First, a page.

Bret Stephens: Most of the conventional wisdom about the Six Day War is wrong

Roundup: Talking About History

[Mr. Stephens is a member of The Wall Street Journal's editorial board.]

On the morning of June 5, 1967, a fleet of low-flying Israeli jets surprised the Egyptian air force on the ground and destroyed it. This act of military pre-emption helped save Israel from what Iraq's then-President Abdul Rahman Aref had called, only several days earlier, "our opportunity . . . to wipe Israel off the map." Yet 40 years later Israel's victory is widely seen as a Pyrrhic one--"a calamity for the Jewish state no less than for its neighbors," according to a recent editorial in The Economist.

And the alternative was?

The Six Day War is supposed to be the great pivot on which the modern history of the Middle East hinges, the moment the Palestinian question came into focus and Israel went from being the David to the Goliath of the conflict. It's a reading of history that has the convenience of offering a political prescription: Rewind to the status quo ante June 5, arrange a peace deal, and the problems that have arisen since more or less go away. Or so the thinking goes.

Yet the striking fact is that all of Israel's peace agreements--with Egypt in 1979, with the Palestinians in 1993, with Jordan and Morocco in 1994--were achieved in the wake of the war. The Jewish state had gained territory; the Arab states wanted it back. Whatever else might be said for the land-for-peace formula, it's odd that the people who are its strongest advocates are usually the same ones who bemoan the apparent completeness of Israel's victory in 1967.

Great events have a way not only of reshaping the outlook for the future but also our understanding of the past, usually in the service of clarity. "Why England Slept" was an apt question to ask of Britain in the mid-1930s, but it made sense only after Sept. 1, 1939. By contrast, the Six Day War laid a thick fog over what came before. Today, the pre-1967 period is remembered (not least by many Israelis) as a time when the country's conscience was clear and respectable world opinion admired "plucky little Israel." Yet these were the same years when Israel lived within what Abba Eban, its dovish foreign minister, called "Auschwitz borders," with only nine miles separating the westernmost part of the West Bank from the Mediterranean Sea.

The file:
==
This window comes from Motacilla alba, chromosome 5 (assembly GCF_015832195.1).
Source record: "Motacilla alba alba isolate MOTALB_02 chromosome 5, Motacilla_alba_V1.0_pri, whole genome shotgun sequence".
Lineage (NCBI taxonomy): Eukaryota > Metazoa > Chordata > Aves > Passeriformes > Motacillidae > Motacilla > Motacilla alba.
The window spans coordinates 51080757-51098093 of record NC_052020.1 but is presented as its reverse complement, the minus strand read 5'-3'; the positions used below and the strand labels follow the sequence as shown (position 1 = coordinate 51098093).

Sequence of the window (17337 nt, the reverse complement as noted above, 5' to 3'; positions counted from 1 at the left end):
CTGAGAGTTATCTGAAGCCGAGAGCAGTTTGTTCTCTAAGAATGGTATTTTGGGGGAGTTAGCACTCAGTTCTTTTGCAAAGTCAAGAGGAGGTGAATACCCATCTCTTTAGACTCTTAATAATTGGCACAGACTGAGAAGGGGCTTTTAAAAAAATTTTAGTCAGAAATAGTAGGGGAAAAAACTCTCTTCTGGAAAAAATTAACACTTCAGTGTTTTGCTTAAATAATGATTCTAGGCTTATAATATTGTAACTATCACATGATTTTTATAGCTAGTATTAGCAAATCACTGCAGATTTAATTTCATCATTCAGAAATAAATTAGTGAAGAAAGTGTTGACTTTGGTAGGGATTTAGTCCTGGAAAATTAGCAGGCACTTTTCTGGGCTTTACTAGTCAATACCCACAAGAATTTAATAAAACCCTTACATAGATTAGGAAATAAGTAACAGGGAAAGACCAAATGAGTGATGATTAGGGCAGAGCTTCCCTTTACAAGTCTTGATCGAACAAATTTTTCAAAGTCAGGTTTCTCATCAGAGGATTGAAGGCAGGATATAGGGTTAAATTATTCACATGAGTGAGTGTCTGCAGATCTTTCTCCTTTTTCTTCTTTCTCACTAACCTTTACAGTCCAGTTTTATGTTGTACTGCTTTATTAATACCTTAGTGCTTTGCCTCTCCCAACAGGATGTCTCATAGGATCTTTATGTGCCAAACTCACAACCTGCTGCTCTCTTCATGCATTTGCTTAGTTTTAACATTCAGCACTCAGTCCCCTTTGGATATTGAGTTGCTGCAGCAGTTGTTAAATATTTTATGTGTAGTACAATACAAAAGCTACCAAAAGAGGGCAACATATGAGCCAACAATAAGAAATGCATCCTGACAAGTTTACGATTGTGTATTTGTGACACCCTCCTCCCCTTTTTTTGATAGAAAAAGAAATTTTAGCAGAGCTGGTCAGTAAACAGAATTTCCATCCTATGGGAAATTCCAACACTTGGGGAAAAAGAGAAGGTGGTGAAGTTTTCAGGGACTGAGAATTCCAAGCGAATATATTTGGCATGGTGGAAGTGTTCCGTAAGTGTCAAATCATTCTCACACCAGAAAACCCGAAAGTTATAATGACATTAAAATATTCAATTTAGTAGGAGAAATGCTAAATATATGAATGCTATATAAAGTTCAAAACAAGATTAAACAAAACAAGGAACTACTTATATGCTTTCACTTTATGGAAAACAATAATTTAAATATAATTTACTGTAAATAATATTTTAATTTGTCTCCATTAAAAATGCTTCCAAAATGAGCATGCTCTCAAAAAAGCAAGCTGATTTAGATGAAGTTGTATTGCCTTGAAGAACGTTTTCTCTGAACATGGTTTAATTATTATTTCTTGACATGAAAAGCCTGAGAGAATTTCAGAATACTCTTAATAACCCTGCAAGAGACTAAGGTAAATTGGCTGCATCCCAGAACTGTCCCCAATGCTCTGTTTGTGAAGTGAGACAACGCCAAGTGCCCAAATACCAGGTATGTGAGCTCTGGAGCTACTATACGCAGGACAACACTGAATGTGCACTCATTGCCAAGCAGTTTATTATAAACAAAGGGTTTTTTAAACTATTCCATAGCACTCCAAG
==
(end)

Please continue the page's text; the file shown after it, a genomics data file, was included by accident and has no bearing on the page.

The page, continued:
It is also often said today that the Six Day War humiliated the Arabs and propelled the region into future rounds of fighting. Yet President Aref of Iraq had prefaced his call to destroy Israel by describing the war as the Arabs' chance "to wipe out the ignominy which has been with us since 1948." It is said that the war inaugurated the era of modern terrorism, as the Arab world switched from a strategy of conventional confrontation with Israel to one of "unconventional" attacks. Yet hundreds of Israelis had already been killed in fedayeen raids in Israel's first 19 years of existence....
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George Robert Gaston - 6/22/2007

Is it possible that at some point Jordan may be considered the “winner” of the six-day war? According to some sources Jordan could not effectively employ its military because so much of it was providing internal security. This was due to the fact that some Palestinian and Syrian factions kept trying to overthrow the government and kill King Hussein, as they did his father.

At first blush the loss of the West Bank and East Jerusalem appears to be a severe loss. However, the loss of these areas has been the key to a great measure of the country’s internal stability.

Take a look at what Hussein accomplished subsequent to the war.

In September 1970 the Jordanian Army removed the PLA; and soundly defeated a Syrian force that was coming to the Palestinian’s aid. This, along with defeating a brigade sized Israeli incursion into Jordan improved Hussein’s prestige, lessened the internal threat to the regime and removed the cause of continued military pressure from Israel.

In 1988 Jordan renounced its claim to the West Bank. This left Israel to deal with the problem on its own. I think the action was also intended to end the idea of Jordan as the Palestinian state. This left the country free to develop its own economy and to modernize its government.

All the time Israel is stuck with a long, expensive and bloody occupation that has cost them dearly in terms of treasure and international support.

It seems of late that Israeli and American politicians are talking about Jordan being part of an overall solution to the problem of the West Bank. I have doubts if Jordan will be a willing partner in governing (occupying) the West Bank. There are just some fights you just can’t afford to win.